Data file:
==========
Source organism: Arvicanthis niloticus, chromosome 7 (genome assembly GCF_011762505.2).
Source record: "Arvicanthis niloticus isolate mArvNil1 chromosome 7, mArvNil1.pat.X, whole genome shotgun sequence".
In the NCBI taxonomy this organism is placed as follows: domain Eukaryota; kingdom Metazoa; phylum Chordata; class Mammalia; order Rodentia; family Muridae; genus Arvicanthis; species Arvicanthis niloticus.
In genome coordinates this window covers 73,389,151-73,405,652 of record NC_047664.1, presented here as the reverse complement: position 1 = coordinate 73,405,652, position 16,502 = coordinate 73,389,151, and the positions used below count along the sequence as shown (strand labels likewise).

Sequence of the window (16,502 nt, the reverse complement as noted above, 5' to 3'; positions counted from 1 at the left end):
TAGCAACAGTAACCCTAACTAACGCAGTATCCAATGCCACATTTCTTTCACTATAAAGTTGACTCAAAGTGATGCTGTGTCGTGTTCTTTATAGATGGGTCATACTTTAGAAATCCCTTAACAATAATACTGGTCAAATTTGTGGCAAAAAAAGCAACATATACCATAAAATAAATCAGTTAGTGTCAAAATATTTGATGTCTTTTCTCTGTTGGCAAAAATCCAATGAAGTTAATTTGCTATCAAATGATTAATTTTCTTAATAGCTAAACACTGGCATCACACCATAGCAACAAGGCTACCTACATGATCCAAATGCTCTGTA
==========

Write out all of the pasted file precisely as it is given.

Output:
Source organism: Arvicanthis niloticus, chromosome 7 (genome assembly GCF_011762505.2).
Source record: "Arvicanthis niloticus isolate mArvNil1 chromosome 7, mArvNil1.pat.X, whole genome shotgun sequence".
In the NCBI taxonomy this organism is placed as follows: domain Eukaryota; kingdom Metazoa; phylum Chordata; class Mammalia; order Rodentia; family Muridae; genus Arvicanthis; species Arvicanthis niloticus.
In genome coordinates this window covers 73,389,151-73,405,652 of record NC_047664.1, presented here as the reverse complement: position 1 = coordinate 73,405,652, position 16,502 = coordinate 73,389,151, and the positions used below count along the sequence as shown (strand labels likewise).

Sequence of the window (16,502 nt, the reverse complement as noted above, 5' to 3'; positions counted from 1 at the left end):
TAGCAACAGTAACCCTAACTAACGCAGTATCCAATGCCACATTTCTTTCACTATAAAGTTGACTCAAAGTGATGCTGTGTCGTGTTCTTTATAGATGGGTCATACTTTAGAAATCCCTTAACAATAATACTGGTCAAATTTGTGGCAAAAAAAGCAACATATACCATAAAATAAATCAGTTAGTGTCAAAATATTTGATGTCTTTTCTCTGTTGGCAAAAATCCAATGAAGTTAATTTGCTATCAAATGATTAATTTTCTTAATAGCTAAACACTGGCATCACACCATAGCAACAAGGCTACCTACATGATCCAAATGCTCTGTA